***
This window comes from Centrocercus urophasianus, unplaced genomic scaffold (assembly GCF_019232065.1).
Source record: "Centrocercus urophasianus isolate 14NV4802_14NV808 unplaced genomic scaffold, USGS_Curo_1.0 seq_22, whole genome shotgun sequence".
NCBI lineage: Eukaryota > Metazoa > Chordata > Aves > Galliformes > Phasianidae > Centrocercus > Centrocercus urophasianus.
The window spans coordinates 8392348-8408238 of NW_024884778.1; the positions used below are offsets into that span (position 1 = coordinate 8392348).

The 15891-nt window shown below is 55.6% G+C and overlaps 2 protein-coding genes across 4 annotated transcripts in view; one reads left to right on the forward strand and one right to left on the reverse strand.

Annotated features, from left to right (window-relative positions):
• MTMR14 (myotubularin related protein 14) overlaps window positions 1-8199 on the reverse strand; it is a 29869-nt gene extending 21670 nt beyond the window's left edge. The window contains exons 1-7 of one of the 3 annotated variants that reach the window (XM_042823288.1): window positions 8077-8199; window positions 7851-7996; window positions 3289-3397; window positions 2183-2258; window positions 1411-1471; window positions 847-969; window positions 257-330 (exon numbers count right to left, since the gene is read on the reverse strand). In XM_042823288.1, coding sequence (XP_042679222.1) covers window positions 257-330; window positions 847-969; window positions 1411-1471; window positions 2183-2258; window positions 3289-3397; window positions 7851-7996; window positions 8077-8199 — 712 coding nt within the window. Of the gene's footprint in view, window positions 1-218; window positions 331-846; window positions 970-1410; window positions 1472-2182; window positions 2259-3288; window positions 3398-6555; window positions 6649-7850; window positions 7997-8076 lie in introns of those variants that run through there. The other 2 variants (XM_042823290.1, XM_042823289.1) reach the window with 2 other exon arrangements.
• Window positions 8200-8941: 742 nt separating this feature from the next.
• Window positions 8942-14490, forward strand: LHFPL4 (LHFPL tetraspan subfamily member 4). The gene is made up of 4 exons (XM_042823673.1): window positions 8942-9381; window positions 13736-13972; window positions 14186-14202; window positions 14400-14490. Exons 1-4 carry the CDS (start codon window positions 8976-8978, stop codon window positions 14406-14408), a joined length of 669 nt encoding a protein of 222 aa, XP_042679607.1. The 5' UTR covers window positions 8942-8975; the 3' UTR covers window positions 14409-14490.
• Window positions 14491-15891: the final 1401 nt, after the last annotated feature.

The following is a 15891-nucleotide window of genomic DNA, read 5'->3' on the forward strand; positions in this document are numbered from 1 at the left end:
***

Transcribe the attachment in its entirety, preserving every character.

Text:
This window comes from Centrocercus urophasianus, unplaced genomic scaffold (assembly GCF_019232065.1).
Source record: "Centrocercus urophasianus isolate 14NV4802_14NV808 unplaced genomic scaffold, USGS_Curo_1.0 seq_22, whole genome shotgun sequence".
NCBI lineage: Eukaryota > Metazoa > Chordata > Aves > Galliformes > Phasianidae > Centrocercus > Centrocercus urophasianus.
The window spans coordinates 8392348-8408238 of NW_024884778.1; the positions used below are offsets into that span (position 1 = coordinate 8392348).

The 15891-nt window shown below is 55.6% G+C and overlaps 2 protein-coding genes across 4 annotated transcripts in view; one reads left to right on the forward strand and one right to left on the reverse strand.

Annotated features, from left to right (window-relative positions):
• MTMR14 (myotubularin related protein 14) overlaps window positions 1-8199 on the reverse strand; it is a 29869-nt gene extending 21670 nt beyond the window's left edge. The window contains exons 1-7 of one of the 3 annotated variants that reach the window (XM_042823288.1): window positions 8077-8199; window positions 7851-7996; window positions 3289-3397; window positions 2183-2258; window positions 1411-1471; window positions 847-969; window positions 257-330 (exon numbers count right to left, since the gene is read on the reverse strand). In XM_042823288.1, coding sequence (XP_042679222.1) covers window positions 257-330; window positions 847-969; window positions 1411-1471; window positions 2183-2258; window positions 3289-3397; window positions 7851-7996; window positions 8077-8199 — 712 coding nt within the window. Of the gene's footprint in view, window positions 1-218; window positions 331-846; window positions 970-1410; window positions 1472-2182; window positions 2259-3288; window positions 3398-6555; window positions 6649-7850; window positions 7997-8076 lie in introns of those variants that run through there. The other 2 variants (XM_042823290.1, XM_042823289.1) reach the window with 2 other exon arrangements.
• Window positions 8200-8941: 742 nt separating this feature from the next.
• Window positions 8942-14490, forward strand: LHFPL4 (LHFPL tetraspan subfamily member 4). The gene is made up of 4 exons (XM_042823673.1): window positions 8942-9381; window positions 13736-13972; window positions 14186-14202; window positions 14400-14490. Exons 1-4 carry the CDS (start codon window positions 8976-8978, stop codon window positions 14406-14408), a joined length of 669 nt encoding a protein of 222 aa, XP_042679607.1. The 5' UTR covers window positions 8942-8975; the 3' UTR covers window positions 14409-14490.
• Window positions 14491-15891: the final 1401 nt, after the last annotated feature.

The following is a 15891-nucleotide window of genomic DNA, read 5'->3' on the forward strand; positions in this document are numbered from 1 at the left end: